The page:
Are we looking this way and that way, eager for work, yet doubtful what to do? Our path is all marked out by One who cannot err; let us look up and listen to hear His sweet voice say, " This is the way, walk yo in it.” He will never chill our ardour, nor repress our enthusiasm, for both are His gifts; but He will temper our zeal with prayerful patience, and then send us onward, rejoicing.

Are we hedged about with difficulties, sowing much and reaping nothing? Ah, the Lord's mighty hand can extricate us from every seeming hindrance. Let us cling to the safe, sure refuge of faith in One who neither fails nor forsakes His own children. For if we can look up with clear and trusting eye, and call Him from the very depths of the heart " our own," so will He look down with approval and whisper the assurance that He acknowledges us as His own also. We need no more than this, till time shall be lost in the bright ocean of eternity.

And what can we say of His Omnipresence? It is this which makes us glad as we write, the feeling that He is everywhere, by night and by day, protecting His dear ones and ours, so that we need not mar the peace He loves to bestow by faithless broodings over what may be. Surely all the experience of past years has been only goodness and mercy. The woes we dreaded have never come; the menacing cloud has dropped on our path in a soft, refreshing shower. We have found Him all He has promised to be, and as we journey on, we would say to each and all, Only trust Him; trust our own God.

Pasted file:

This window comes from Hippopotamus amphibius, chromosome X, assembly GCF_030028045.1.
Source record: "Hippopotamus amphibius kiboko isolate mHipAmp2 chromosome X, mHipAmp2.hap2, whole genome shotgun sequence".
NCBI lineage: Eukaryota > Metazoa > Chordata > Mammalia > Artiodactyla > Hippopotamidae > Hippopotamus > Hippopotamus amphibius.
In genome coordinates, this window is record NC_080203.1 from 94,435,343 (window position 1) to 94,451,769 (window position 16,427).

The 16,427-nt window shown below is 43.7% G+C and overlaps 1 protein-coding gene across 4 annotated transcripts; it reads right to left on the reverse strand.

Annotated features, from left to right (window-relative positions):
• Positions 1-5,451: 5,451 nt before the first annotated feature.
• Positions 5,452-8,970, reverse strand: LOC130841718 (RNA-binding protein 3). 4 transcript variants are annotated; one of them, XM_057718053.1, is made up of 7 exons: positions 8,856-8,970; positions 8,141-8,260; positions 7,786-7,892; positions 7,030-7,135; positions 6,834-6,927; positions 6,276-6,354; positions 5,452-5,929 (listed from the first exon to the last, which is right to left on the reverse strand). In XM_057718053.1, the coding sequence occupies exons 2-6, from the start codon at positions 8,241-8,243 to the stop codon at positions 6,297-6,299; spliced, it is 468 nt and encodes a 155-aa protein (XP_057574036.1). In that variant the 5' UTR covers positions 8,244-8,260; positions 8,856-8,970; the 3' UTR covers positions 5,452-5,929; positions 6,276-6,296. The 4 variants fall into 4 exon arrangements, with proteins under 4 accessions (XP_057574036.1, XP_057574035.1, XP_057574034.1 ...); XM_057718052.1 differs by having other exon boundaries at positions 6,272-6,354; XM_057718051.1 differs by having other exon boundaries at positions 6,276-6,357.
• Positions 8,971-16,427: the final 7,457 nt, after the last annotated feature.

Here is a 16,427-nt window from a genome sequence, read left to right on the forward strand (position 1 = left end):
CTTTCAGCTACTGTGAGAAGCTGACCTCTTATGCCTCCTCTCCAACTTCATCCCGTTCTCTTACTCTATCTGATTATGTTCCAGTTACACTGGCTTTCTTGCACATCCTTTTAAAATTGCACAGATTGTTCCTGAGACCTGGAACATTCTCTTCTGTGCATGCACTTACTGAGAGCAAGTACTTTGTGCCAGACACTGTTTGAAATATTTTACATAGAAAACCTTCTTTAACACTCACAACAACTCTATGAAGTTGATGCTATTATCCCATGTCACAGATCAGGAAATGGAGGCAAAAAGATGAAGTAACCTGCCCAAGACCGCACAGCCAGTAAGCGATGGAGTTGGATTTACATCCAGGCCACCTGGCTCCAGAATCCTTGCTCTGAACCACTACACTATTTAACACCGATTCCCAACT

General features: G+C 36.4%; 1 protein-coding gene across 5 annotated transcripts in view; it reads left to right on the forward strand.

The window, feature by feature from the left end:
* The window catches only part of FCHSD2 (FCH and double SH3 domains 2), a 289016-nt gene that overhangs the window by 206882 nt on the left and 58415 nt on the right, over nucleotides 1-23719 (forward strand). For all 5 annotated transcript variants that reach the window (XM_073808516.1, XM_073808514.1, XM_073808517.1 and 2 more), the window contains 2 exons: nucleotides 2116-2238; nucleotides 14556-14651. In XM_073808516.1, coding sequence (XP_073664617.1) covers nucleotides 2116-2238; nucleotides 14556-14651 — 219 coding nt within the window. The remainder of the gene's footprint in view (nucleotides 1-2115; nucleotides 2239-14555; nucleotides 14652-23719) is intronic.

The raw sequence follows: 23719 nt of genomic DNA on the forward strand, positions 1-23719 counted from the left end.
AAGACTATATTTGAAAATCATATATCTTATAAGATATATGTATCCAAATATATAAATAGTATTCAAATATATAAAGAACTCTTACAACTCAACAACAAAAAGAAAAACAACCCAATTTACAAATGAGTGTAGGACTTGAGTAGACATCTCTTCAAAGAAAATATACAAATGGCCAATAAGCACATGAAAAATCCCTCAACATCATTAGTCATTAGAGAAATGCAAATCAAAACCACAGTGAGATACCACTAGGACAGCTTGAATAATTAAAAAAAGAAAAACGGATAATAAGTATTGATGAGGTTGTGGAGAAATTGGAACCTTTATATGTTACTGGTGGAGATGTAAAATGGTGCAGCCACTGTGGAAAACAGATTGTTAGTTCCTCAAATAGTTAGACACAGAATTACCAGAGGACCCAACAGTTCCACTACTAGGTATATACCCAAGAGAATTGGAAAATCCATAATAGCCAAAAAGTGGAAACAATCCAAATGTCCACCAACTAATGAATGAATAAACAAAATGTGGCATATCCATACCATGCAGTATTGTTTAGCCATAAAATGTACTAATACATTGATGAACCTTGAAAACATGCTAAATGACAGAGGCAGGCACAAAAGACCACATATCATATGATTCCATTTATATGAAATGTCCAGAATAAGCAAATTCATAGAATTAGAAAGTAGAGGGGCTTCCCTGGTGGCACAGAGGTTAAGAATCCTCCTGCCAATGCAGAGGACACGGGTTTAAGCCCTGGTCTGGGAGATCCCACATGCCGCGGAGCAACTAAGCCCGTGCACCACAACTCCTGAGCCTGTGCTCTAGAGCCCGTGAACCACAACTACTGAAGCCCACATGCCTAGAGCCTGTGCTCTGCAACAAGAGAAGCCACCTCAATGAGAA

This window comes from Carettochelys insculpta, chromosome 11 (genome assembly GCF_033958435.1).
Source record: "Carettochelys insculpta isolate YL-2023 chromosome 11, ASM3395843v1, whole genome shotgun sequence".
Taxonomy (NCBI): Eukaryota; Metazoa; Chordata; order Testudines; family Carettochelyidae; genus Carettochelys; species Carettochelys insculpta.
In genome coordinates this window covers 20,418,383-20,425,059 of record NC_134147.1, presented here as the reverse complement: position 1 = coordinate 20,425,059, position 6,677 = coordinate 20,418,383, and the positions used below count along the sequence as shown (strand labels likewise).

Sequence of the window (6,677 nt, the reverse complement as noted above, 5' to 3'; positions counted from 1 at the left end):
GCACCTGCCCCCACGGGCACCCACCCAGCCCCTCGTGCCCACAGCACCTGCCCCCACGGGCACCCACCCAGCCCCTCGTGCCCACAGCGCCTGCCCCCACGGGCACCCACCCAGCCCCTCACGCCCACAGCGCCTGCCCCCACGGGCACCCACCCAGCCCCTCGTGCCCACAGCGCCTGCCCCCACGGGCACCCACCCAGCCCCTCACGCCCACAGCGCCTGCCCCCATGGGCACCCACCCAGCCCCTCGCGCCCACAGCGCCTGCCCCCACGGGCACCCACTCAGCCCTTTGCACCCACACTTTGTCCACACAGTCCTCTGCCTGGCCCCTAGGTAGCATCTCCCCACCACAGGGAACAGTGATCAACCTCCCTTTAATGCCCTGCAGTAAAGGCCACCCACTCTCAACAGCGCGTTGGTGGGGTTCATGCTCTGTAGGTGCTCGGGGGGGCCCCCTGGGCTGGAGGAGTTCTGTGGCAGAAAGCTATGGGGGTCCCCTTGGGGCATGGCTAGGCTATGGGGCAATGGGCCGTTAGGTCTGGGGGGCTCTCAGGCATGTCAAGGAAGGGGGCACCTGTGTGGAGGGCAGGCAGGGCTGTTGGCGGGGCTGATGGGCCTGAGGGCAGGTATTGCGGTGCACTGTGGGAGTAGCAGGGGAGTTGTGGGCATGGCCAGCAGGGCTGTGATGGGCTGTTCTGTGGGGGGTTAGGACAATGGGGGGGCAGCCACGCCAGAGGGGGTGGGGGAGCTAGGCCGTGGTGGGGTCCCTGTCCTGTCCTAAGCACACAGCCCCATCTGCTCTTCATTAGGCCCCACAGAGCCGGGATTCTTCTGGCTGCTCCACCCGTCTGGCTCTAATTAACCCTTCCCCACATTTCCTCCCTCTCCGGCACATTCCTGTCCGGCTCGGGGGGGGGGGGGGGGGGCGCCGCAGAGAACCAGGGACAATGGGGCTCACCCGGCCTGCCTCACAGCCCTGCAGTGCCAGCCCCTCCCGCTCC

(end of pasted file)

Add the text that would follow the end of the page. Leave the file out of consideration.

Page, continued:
Thoughts such as these will bear us onward in happy assurance. If the New Year is to bring us accumulated work and responsibility, His secret support will make us a wonder unto many. If we are to be laid aside, He will give us songs in the night of affliction ; and if we are to be called home, what will that be to those who have leaned upon and loved Him? Oh, let us be up and doing through all this glad New Year, trusting ever, doubting never, certain that all must prosper, according to the will and the rich blessing of “ our own God.” A. M. V.

MORE JERSEY BREEZES,

1.-Our Own God. “God, even our own God, shall bless us.”—Ps. lxvii. 6. E are entering on a New Year. We stand on holy

ground. The Hand of Mercy has drawn a veil over the future of life's wide, wild sea, and ere our frail bark sails onward, we crave an anchor of the soul

both sure and steadfast. Here we find it, in three precious weighty words, "OUR Own God.” Is not this a fitting New Year's motto to cherish in our hearts until the day break, and we see Him as He is ? Let us rest our anxious souls upon this sweet strong truth. Let us make it our spring carol, our summer shadow, our autumn jubilee, our winter cordial. Come joy or sorrow, peace or perplexity, all will blend in holy harmony, if accepted as the wise discipline of our own God.